For to infinitives

"I'm goin' to Louisiana,

My true love for to see."

Oh! Susanna, by Stephen Foster

For to infinitives are verbs introduced by for to where Standard English would use to, as in (1) (Henry 1995):

1) I want for to meet them.

In Standard English, it is common to introduce a clause containing an infinitive with for if the verb has a subject, as in (2), where Alex comes between for and to:

2) I want for Alex to meet them.

The non-standard for to construction usually refers to sentences where there is no intervening subject, like (1).

Who says this?

For to infinitives are found in a wide variety of locations, both in and out of the United States. In North America, they have been reported in Ottawa Valley English (Carroll 1983), Smoky Mountain English (Montgomery and Hall 2004), and Ozark English (Elgin and Haden 1991). One study of West Virginia English mentions that older speakers use them, but they are falling out of usage (Hazen et al. 2010). Schneider (2008) reports that they are present in the Southeastern United States in coastal and highland communities, among both African American and Caucasian speakers.

Historically, this feature was common in English. The following example of a for to infinitive comes from Chaucer’s Canterbury Tales:

3) Som man desireth for to han richesse, / That cause is of his mordre or greet siknesse
‘One man desires to have riches, Which is the cause of his murder or great sickness’
(Gloss from

Syntactic properties

Not all dialects that have for to infinitives allow them in exactly the same contexts, although there are similarities across dialects. Most of the following data come from Belfast English (Henry 1995), Ottawa Valley English (Carroll 1983), and Ozark English (Elgin and Haden 1991).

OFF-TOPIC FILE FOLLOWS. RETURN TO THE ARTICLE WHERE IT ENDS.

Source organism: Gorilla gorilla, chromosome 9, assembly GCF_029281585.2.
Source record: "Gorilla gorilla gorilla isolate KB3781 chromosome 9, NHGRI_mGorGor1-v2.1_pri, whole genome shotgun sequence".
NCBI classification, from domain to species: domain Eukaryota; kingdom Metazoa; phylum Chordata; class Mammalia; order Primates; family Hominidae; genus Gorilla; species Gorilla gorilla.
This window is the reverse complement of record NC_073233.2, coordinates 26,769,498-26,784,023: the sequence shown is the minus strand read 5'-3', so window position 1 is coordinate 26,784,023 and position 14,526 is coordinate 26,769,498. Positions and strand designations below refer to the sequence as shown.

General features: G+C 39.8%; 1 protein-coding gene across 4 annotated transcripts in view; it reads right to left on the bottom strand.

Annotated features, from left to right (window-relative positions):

For a purpose

The most widespread use of for to infinitives is in introducing a purpose clause, which describes why an action is being done, as in (4). Here, for to means something like in order to. Henry (1995) mentions that this usage is found throughout Northern Ireland, while other uses, such as (1) above, are more restricted.

4) I went to the shop for to get bread.

Different contexts in different dialects

In Ottawa Valley English (OVE), for to infinitives cannot appear with all verbs and adjectives. Specifically, they can only occur with verbs and adjectives for which the embedded clause “may take (but do[es] not require) a ‘subject’” (Carroll, 1983). In the following examples, the sentence in (a) is a grammatical for to infinitive in OVE, and the sentence in (b) shows the same sentence with a subject inserted.

5) a. Fifi was happy for to go.

b. Fifi was happy for you to go.

6) a. Dodo waited for to go.

b. Dodo waited for us to go.

7) a. This machine is for to drill with.

b. This machine is for you to drill with.

Compare these to sentences where it would be ungrammatical to include a subject for the embedded verb. The ungrammaticality of (8b) implies the ungrammaticality of (8a) in OVE.